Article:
Research has found that sports participation yields many benefits for youth. Girls' participation in sports has increased dramatically since the passage of Title IX in 1972, but is still lower than for boys. Further, investigations by OCR, which enforces and implements Title IX, have highlighted instances of disparities in the resources provided to girls' and boys' teams.
GAO was asked to review how public high schools encourage equal athletic opportunities. This report examines (1) measures public high schools and athletics administrators have taken to encourage equal athletic opportunities for boys and girls, and (2) factors that affect boys' and girls' participation levels in public high school sports programs. GAO conducted a nationally generalizable probability survey of athletics administrators at 784 public high schools. GAO interviewed nine subject matter specialists selected to provide a range of perspectives. GAO also reviewed relevant federal laws, regulations, and guidance and interviewed OCR officials.
GAO is recommending that OCR determine the extent of K-12 Title IX coordinators' knowledge and use of tools in its existing guidance and use this information in its efforts to encourage them to work with athletics administrators to help ensure equal athletic opportunities. Education partially concurred, stating it would consider GAO's recommendation in its complaint investigations, technical assistance activities, and communication practice reviews.
Recommendations for Executive Action
|Office for Civil Rights for the Department of Education||The Department of Education's Assistant Secretary for Civil Rights should determine the extent to which Title IX coordinators at the K-12 level are aware of and using the tools recommended in OCR's existing guidance and any barriers preventing their use of this guidance, and use this information in OCR's efforts to encourage them to work with athletics administrators on ensuring equal athletic opportunities. (Recommendation 1)||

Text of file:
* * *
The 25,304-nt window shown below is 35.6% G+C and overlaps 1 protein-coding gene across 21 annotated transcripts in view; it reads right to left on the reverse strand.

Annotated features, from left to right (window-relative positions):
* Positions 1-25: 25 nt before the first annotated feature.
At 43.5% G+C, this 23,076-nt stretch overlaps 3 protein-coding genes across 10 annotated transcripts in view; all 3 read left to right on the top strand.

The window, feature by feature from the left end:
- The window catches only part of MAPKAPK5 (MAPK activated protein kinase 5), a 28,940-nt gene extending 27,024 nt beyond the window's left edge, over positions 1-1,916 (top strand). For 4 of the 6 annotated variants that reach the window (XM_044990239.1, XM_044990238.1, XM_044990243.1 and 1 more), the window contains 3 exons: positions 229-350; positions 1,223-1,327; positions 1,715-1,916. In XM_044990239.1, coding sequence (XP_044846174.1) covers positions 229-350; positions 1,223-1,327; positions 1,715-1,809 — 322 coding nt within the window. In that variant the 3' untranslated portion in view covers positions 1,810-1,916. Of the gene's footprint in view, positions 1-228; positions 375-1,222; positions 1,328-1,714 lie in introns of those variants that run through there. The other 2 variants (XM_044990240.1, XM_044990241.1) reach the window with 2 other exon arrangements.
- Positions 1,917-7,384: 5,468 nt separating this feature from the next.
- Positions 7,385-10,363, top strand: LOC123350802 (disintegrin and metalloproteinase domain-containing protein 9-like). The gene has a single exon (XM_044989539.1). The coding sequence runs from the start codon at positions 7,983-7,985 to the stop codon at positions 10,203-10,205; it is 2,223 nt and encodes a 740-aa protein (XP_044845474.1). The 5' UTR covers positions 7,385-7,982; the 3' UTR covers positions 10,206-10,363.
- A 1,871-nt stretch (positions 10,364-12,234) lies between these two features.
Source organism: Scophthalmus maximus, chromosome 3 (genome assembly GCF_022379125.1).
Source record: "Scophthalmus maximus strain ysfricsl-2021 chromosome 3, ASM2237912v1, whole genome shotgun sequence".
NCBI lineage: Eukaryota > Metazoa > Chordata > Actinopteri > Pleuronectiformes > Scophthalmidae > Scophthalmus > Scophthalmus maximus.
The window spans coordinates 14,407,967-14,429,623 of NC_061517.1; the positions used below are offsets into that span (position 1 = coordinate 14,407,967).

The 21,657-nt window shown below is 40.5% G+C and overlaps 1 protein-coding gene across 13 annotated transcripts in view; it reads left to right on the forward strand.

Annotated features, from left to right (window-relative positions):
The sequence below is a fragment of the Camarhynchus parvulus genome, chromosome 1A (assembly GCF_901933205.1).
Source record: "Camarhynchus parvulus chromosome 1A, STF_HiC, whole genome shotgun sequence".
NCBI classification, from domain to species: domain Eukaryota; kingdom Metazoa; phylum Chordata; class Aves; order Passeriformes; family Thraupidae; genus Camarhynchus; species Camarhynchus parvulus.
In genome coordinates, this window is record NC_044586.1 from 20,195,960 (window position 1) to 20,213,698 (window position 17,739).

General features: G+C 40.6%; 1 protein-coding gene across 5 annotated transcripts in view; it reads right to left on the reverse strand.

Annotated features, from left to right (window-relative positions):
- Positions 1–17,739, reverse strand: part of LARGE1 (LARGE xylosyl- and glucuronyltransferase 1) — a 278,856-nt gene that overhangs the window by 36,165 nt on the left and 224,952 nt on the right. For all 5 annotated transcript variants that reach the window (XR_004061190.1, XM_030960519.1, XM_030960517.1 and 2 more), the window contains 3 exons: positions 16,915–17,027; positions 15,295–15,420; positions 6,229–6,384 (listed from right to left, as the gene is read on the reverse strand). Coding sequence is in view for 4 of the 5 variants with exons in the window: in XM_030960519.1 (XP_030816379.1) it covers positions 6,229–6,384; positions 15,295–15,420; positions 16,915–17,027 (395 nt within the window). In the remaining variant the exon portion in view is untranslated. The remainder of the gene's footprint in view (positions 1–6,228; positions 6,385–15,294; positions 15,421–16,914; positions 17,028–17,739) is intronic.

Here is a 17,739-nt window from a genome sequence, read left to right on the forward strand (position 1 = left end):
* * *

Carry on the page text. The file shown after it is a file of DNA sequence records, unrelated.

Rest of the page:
In November 2018, the Office for Civil Rights (OCR) sent an e-mail to its Regional Directors to inform them of GAO's report, remind them of the importance of coordination between Title IX coordinators and athletics administrators, and encourage them to look for opportunities in their investigations and compliance work to examine the role of Title IX coordinators at the K-12 level. As of May 2022, the agency had not contacted Title IX coordinators directly about working with athletics administrators and rescinded the Dear Colleague Letters encouraging Title IX coordinators to work with athletics administrators. Given this change -- and new Title IX rulemaking that was underway -- OCR officials said they are considering new courses of action to address this recommendation. We will close the recommendation when Education demonstrates that it has taken steps to obtain new information about the extent to which K-12 Title IX coordinators are aware of and using existing Title IX tools, and many barriers they face in doing so, and that Education has used this information to inform its work with Title IX coordinators, potentially to include their updated guidance.